Oh you darn sequel market, what am I going to do with you? You like to spawn these relentless sequels to films that only did so-so in theaters and eventually make a fair sum on DVD, thus warranting some kind of follow-up even though no one asked for it. Unlike a superhero movie that asks for it, Step Up didn’t exactly beg to be sequalized, but nevertheless the fine folks at Touchstone found it necessary to spit another one out, this time in the form of Step Up 2 The Streets. I’ll give it points for working the sequel number into the title, but I refuse to give up anything else.
When rebellious street dancer Andie lands at the elite Maryland School of the Arts, she finds herself fighting to fit in while also trying to hold onto her old life. When she joins forces with the schools hottest dancer, Chase, to form a crew of classmate outcasts to compete in Baltimore s underground dance battle The Streets, she ultimately finds a way to live her dream while building a bridge between her two separate worlds.
When Andie (Briana Evigan) starts to experience issues with school, it’s only a matter of time before she ends up getting herself into more trouble than she can handle. Eventually enrolling into a school for those gifted with the art of dance, Andie is disowned from her own gang of street dancers when they learn that she’s in the school for “ballet.” Refusing to give up street dancing, Andie forms her own gang inside of the school and teams up with Chase (Robert Hoffman), a fellow dancer who is aching to get out onto the streets to show the world his moves.
My brain hurt writing that description, as I had to attempt to recall as much plot from the film as I could, as the description of this film on the DVD packaging tells you absolutely nothing about the film itself. The characters are briefly mentioned and the majority of the text is devoted to touting how much more hardcore it is than the original Step Up (“Even more sensational”, in case you were wondering). I may have watched this film in its entirety, but it doesn’t mean I absorbed a lot of it; most of it seemed to go on for too long and then by the time the big dance off happened I began to wonder how many hairs I had left on my head after pulling them out for nearly 100 minutes that the film ran.
I can’t completely trash the film as the choreography was impressive, but I’ve no respect for the art of street dancing as some legitimate form of gang warfare. “Oh I’m going to serve you so hard!” simply doesn’t have the same force of pointing a gun or knife at someone’s face; I suppose it’s good society is treating getting “served” as seriously as getting stabbed or shot, but really…what the hell. Who goes around challenging one another to dancing? How do you manage to do that and not laugh in their face? It baffles me. I’ve no problem with the art of dance, I have all the respect for it; but the thought of underground contests on who can dish out the most head spins and fancy hand waves the fastest just makes me cringe.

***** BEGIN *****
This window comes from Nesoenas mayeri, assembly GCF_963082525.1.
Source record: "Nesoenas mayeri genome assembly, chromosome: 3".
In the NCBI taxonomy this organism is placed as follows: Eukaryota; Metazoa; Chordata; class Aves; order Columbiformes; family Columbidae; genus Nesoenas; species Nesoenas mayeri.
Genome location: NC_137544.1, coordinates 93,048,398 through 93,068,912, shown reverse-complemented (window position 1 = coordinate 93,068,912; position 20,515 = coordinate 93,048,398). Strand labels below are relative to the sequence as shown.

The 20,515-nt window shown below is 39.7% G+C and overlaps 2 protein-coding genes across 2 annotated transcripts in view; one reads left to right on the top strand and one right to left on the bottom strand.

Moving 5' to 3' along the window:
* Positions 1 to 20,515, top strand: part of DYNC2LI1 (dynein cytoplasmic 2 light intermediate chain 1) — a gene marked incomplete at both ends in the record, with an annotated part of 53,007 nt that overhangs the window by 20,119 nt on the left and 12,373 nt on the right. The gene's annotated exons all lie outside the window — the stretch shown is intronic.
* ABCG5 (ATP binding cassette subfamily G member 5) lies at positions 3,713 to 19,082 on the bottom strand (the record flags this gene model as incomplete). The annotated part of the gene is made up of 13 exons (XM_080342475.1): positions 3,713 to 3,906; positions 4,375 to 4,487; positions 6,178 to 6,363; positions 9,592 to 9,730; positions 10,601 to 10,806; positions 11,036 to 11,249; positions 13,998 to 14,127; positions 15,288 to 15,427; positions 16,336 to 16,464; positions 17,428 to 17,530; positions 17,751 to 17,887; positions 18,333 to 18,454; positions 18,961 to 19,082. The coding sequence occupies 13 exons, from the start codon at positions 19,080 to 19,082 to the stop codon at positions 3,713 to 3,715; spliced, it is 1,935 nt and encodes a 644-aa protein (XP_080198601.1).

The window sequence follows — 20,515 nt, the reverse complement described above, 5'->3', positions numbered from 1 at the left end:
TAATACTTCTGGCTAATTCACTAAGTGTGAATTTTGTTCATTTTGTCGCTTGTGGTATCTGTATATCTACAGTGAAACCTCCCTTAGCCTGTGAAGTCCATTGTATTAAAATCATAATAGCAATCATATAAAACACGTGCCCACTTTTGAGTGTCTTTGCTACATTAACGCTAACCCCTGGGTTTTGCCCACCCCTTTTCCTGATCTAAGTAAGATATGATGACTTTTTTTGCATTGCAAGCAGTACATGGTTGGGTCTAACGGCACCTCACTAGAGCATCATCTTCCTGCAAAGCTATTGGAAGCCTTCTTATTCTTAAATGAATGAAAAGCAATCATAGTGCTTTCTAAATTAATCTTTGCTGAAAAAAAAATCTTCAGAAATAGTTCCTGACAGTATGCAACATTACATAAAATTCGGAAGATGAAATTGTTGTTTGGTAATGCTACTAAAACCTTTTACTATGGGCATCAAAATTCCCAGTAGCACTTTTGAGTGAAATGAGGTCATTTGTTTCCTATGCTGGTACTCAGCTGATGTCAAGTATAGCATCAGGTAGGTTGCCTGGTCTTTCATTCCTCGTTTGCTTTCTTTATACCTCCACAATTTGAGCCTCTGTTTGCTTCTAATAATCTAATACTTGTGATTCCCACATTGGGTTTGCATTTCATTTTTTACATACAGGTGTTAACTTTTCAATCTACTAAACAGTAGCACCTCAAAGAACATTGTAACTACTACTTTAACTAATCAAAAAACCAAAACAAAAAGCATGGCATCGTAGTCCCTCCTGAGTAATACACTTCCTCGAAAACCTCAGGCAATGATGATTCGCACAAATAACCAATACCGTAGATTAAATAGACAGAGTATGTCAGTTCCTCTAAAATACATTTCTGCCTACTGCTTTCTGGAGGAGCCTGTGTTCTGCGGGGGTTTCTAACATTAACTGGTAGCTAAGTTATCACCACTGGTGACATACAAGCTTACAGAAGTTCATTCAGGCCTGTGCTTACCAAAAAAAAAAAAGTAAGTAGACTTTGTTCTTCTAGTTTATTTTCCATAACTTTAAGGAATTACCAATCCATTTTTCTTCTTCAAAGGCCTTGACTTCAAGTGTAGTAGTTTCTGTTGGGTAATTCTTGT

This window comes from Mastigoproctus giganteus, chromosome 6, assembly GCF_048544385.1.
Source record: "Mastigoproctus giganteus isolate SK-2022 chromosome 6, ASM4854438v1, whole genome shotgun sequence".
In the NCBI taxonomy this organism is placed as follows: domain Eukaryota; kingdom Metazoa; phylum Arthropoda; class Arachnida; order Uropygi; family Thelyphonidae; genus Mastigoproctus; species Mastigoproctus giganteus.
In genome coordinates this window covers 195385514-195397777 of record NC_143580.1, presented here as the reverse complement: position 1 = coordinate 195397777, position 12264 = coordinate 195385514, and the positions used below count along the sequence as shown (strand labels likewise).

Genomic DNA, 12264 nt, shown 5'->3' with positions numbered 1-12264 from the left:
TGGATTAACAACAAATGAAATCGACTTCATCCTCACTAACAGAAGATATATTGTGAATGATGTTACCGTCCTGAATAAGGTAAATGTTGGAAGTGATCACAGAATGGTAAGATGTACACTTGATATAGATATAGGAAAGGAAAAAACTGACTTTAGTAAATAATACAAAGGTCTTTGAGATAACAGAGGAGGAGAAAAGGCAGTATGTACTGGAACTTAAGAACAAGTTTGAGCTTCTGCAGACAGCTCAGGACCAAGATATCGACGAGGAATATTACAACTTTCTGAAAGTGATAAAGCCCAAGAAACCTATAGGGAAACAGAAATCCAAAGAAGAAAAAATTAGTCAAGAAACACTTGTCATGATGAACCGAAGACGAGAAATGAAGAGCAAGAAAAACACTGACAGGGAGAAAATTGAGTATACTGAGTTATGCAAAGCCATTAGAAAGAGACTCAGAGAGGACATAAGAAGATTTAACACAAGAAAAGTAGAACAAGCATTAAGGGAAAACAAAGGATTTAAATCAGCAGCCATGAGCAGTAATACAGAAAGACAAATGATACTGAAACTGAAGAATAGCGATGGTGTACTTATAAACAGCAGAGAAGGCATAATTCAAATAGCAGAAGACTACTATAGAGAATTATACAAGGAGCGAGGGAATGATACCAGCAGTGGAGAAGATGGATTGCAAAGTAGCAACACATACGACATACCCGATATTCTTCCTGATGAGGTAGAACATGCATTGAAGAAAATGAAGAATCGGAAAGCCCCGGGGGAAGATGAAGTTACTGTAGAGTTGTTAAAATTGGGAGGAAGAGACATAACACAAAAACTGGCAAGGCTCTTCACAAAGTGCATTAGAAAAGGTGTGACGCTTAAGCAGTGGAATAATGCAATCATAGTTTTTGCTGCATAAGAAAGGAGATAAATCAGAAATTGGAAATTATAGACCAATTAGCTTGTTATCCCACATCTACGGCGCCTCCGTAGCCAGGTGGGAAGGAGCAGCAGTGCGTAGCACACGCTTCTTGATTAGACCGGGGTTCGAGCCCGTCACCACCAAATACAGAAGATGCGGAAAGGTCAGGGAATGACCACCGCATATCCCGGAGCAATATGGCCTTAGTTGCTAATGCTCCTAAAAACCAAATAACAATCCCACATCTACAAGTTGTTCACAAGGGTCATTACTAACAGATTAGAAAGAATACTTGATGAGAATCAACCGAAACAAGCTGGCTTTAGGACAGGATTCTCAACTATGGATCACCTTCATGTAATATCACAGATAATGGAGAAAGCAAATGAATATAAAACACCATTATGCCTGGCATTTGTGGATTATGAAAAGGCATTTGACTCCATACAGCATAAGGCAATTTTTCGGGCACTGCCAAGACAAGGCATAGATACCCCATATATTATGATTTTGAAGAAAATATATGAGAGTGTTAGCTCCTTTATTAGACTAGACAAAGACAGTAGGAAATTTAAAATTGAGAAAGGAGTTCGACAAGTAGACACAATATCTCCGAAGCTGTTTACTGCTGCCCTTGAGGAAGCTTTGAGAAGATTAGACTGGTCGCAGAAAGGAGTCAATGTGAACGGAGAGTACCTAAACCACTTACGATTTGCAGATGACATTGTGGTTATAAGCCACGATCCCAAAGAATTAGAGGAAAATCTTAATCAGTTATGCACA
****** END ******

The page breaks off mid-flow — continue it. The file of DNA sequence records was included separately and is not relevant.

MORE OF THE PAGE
The film had its share of eye candy, of both the male and female variety, but the characters themselves were about as vapid and clear as crystal. The relationship between the leads was obvious and the geeky “Moose” actually getting a girl at the end has become a cliché of sorts to the point where I just don’t care about the geek anymore. And that in of itself is a shame.
Overall Step Up 2 the Streets, which, having not seen the original, doesn’t bring anything new to the dance table. It’s the same old street dancing shtick…and that’s not really a positive field to get stuck in anyway. Rental for those who like this kind of film, Skip It for the rest of us who like our money.
Oh joy, plenty of extras. First things first are the packaging: and embossed slipcase is included, although there isn’t anything on it to differentiate it from the art below. Inside is a trio of inserts, one detailing the disc and contents of it, an insert touting Blu-ray and a coupon for $3 off College Road Trip with an advertisement for some Frontline dance thing on the reverse. Disc art mimics the cover art and menu system is laid out easily. Video transfer is a solid 1.85:1 transfer and the accompanying 5.1 mix really makes use of the subwoofer during the music and dance sequences.
First up on the extras docket are the eight “Deleted Scenes” (16:14) with optional commentary by director Jon M. Chu. Next is the selection of six music videos (22:28), which are the only extras here that aren’t in anamorphic widescreen. “Through Fresh Eyes: The Making of Step Up 2 the Streets” (12:24) is our making-of the film and “Outlaws of Hip-Hop: Meet the ‘410’” (4:54) interviews real life Street dancers (exciting!). “Robert Hoffman Video Prank” (1:58) is a quick little convenience store prank he pulls that, admittedly, is quite humorous, although entirely random. A bonus easter egg entitled “Jon Chu Tells Briana She Has the Role” (2:19) is one of the more exciting extras, as we get to hear star Briana Evigan’s reaction to getting the title role.
Those are the extras in a nutshell; the deleted scenes are easily skipped and the making-of is just a bunch of the usual studio fluff. Some of the dance chorography stuff is, admittedly, interesting to watch and to see how much hard work really goes into this stuff, but it just isn’t my cup of tea. As with the film, this DVD is Recommended for those who are comfortable and enjoy this genre; the rest of us can simply wave at this title as it passes us by.
Step Up 2 The Streets is now available on DVD and Blu-ray. And has been for some time now.